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Cancer in Cats

What I Need to Know About Cancer in Cats

Did you know that cancers, like lymphoma, are even more prevalent in cats between the ages of two and six? Cats that have feline leukemia virus (FeLV) are also at significantly higher risks of developing cancer.1

Would you know if your cat was suffering from cancer? Many pet owners don’t, and we want to help.

Unlike in dogs, cats are not as divided by breed. This makes it more difficult to determine if certain kinds of cats are more prone to cancer than another. In fact, risk factors for cancer in cats are very similar to those in humans. Exposure to tobacco smoke, asbestos, prolonged sunlight, and lack of exercise have often been linked to increased risks of cancer development.2

Keeping your cat indoors can keep your cat healthy and prolong their life. Indoor cats have an average lifespan almost three times that of outdoor cats.3

Types of Pet Cancers In Cats

If your pet is displaying any symptoms of cancer or has been diagnosed with cancer, sort below by cancer type or tumor location to learn more about each cancer type and available treatment options for your pet. Click on the links for more specific information on treatment and real patient stories.



Head and neck tumors in cats

Brain tumors in cats

Thyroid tumors in cats

Extremity tumors in cats

Spinal tumors in cats

Pelvic canal tumors in cats

  • Anal gland adenocarcinomas in cats
  • Prostatic tumors in cats

Liver tumors in cats

Pancreatic tumors in cats

Lung tumors in cats

Kidney tumors in cats

Carcinoma/Epithelial in cats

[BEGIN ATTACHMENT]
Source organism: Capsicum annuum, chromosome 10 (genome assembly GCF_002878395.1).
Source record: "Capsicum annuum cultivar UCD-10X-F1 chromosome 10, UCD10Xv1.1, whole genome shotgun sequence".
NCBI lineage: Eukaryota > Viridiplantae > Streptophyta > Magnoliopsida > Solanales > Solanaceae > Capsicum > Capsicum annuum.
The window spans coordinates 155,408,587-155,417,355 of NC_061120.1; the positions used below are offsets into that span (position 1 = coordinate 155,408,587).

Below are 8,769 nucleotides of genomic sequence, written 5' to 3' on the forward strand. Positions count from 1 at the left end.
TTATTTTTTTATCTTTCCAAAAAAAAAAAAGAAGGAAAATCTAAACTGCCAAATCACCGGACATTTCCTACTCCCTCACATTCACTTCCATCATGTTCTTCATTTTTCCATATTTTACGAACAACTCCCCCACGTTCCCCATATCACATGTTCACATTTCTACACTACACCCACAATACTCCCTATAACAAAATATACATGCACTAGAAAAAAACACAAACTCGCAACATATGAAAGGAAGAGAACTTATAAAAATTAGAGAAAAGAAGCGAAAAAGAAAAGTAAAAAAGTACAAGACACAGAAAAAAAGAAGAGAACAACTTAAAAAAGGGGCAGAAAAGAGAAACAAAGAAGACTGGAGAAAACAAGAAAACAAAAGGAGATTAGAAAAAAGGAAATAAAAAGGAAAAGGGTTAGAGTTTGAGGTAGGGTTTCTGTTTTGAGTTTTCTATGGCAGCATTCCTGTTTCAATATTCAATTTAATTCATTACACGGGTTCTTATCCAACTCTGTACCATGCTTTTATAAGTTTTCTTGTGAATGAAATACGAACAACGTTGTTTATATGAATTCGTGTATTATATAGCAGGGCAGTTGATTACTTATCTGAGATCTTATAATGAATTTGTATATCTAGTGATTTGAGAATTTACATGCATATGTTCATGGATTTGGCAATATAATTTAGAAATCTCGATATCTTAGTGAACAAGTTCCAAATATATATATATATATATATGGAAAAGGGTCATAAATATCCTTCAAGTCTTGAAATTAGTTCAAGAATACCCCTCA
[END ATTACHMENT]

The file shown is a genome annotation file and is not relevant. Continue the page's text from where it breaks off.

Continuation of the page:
• Nasal/paranasal sinus
  • Squamous cell carcinoma
  • Basal cell
  • Tonsillar
  • Thyroid
  • Salivary gland
  • Ceruminous gland
  • Bronchogenic/non-small cell lung
  • Hepatocellular
  • Biliary
  • Pancreatic
  • Adrenal
  • Renal
  • Transitional cell of bladder/prostate/urethra
  • Prostatic
  • Anal gland
  • Perianal
  • Chemodectoma
  • Neuroendocrine carcinoma
  • Thymoma (epithelioid)

Sarcoma/Mesenchymal in cats

Round Cell in cats

  • Lymphoma
  • Thymoma (lymphoid)
  • Plasmacytoma
  • Multiple Myeloma
  • Melanoma
  • Mast Cell Tumor

References

  1. Diamondback Drugs. Accessed July 25, 2018, from https://www.diamondbackdrugs.com/what-kinds-of-cancers-are-most-common-in-cats/
  2. Morris Animal Foundation. Accessed July 25, 2018, from https://www.morrisanimalfoundation.org/sites/default/files/files/2018-03/00000-MBS_UTF_CancerChecklist_F1.pdf
  3. Pet Health Network. Accessed July 25, 2018, from http://www.pethealthnetwork.com/cat-health/cat-diseases-conditions-a-z/cancer-and-cats-what-every-pet-parent-should-know
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